Cyber Security, Hacking, Phishing, Ransomware and Data Breaches have all been over the news and media outlets recently.
While Data Protection & Privacy isn’t often one of the phrases associated with franchising; either as franchisor or franchisee, its profile is likely to be highlighted over the coming months as May 2018 approaches.
Data Protection & Privacy
The franchising model is interesting from a Data Protection and Privacy perspective. As a franchisor you are more than likely to be the person who (either alone or jointly or in common with other persons) determines the purposes for which and the manner in which any personal data are, or are to be, processed. So under the law you are the Data Controller and this comes with responsibility and monetary penalties if things go wrong.
Your franchisee is likely to be the person acting on your behalf and processing the personal data on your behalf, which of course is all in the contractual agreements (it needs to be in writing!) as they are not employed by you directly.
Additionally in the franchising model(s) the franchisee may employ sub-contractors. If this is the case the franchisee becomes a Data Controller in relation to the sub-contractors as well as the Data Processor acting on the franchisor’s behalf.
Under the current legislation the controller is held liable for data protection compliance, not the processor. GDPR introduces direct statutory obligations on processors and severe sanctions for failures in compliance.
With monetary penalties increasing in value exponentially from the current maximum of £500,000 up to €20million (or 4% of annual global turnover – whichever is higher), now is the ideal time to check your compliance with the legislation both to protect your franchise and your franchisees.
While the Information Commissioners Office (ICO) has never yet issued any organisation with the maximum penalty, could your business afford it, along with the adverse attention of the press, damage to reputation?
We’ve been conducting some research into the franchising model(s) and details a theoretical start-up.
You’ve researched the business model, completed all your market research and decided to go down the fantastic route of franchising possibly the last thing on your mind is data protection and privacy.
You decide on the name of the business and secure the web presence, registering the domain name(s). You then look at a cost effective hosting provider to handle it. You design the pages. You describe the business in all the detail needed and decide to offer a newsletter, an ecommerce portal if selling products, and perhaps a page for prospective franchisees to contact you. In fact you have chosen most of the methods that attract your website visitors to divulge personal data to you.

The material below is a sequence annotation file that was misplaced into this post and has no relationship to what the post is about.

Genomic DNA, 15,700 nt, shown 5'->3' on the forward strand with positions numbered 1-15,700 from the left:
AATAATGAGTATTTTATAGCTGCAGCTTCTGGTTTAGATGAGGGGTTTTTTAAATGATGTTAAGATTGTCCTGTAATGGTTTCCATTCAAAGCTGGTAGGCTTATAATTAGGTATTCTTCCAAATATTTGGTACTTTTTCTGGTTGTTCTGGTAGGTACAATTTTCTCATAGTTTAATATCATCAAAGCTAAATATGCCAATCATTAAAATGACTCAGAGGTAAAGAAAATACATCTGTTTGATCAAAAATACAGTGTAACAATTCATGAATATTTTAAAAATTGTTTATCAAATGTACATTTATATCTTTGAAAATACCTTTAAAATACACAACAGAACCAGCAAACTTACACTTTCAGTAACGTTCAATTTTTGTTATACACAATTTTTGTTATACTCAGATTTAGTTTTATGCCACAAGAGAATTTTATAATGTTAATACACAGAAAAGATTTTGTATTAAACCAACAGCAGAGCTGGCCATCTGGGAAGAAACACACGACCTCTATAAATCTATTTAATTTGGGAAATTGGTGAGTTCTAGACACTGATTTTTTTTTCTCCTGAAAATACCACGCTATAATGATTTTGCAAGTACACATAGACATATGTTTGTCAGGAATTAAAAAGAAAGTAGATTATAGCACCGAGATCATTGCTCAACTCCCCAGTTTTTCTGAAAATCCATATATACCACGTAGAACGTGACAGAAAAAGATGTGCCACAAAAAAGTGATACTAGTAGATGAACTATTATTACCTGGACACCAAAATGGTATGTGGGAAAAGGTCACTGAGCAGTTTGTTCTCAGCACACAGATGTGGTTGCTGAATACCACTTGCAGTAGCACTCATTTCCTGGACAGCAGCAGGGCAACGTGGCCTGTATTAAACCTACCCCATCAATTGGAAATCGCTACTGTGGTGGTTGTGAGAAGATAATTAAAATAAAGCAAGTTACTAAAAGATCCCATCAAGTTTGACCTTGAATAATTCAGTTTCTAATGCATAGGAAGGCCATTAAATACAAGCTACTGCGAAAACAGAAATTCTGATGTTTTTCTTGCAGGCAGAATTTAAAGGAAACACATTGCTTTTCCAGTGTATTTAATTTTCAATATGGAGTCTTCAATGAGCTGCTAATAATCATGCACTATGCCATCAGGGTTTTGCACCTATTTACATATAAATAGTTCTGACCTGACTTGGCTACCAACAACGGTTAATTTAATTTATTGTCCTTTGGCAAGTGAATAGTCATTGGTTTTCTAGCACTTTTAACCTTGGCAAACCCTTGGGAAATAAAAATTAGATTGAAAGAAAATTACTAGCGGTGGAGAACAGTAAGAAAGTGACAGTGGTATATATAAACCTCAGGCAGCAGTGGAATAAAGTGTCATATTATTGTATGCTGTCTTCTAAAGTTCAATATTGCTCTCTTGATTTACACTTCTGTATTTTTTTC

- Legislation states:- Personal data shall not be transferred to a country or territory outside the EEA unless that country or territory ensures an adequate level of protection for the rights and freedoms of data subjects in relation to the processing of personal data.
The most ‘cost effective’ may not therefore be the most compliant route to take.
You’ve never been much good at anything technical so you were persuaded by your best friend down the pub to use the WordPress content management system. They’ve used it for years due its simplicity and more importantly – it’s free. It’s also used to power over 27% of all websites worldwide.
It may be free, but ‘out of the box’ it’s not necessarily compliant with the legislation either. It needs updating regularly (security and vulnerability fix/patches). Like desktop or other computerised systems it also needs backing up. All of which takes up your time which you want to use to better advantage in setting up and selling your business
- The ICO guidance states “You could breach the seventh data protection principle if you don’t define and adhere to an appropriate software updates policy for systems that process personal data”
The Newsletter you’ve chosen is an electronic communication, so you’ve just landed yourself another regulation to be aware of. Privacy and Electronic Communications Regulations (PECR)- well done.
eCommerce: Consumer Contracts (Information, Cancellation and Additional Charges) Regulations 2013, the old Distance Selling Regulations.
These apply to sales of goods or services to consumers without face-to-face contact
What about cookie and privacy legislation?
These also need to be considered and compliance achieved.
Don’t be put off
All the legislation and regulation can seem daunting and possibly the last thing you thought you would have to deal with when going down the franchise route. Don’t be put off; they are actually there to protect you and your business as well as others.
Ensure data protection & privacy advice is sought ideally at the start as part of your planning. If you are already in business, the introduction of the new legislation is an ideal time to review and access your compliance. The recommended route would be to conduct a privacy impact assessment, in fact under the new guidelines privacy impact assessments and privacy by design – are now legally required in certain circumstances.
Training & Compliance
Once you’ve completed the assessments, implemented changes etc. it’s vital to train your employees, ensure your franchisees are aware of their responsibilities in their varying capacity, update written agreements and the like.
When the ICO has completed all their consultations with the various bodies and compiled their definitive guidance you and your organisation will be ready for GDPR and you may very well be ahead of any competition. Be proud of it.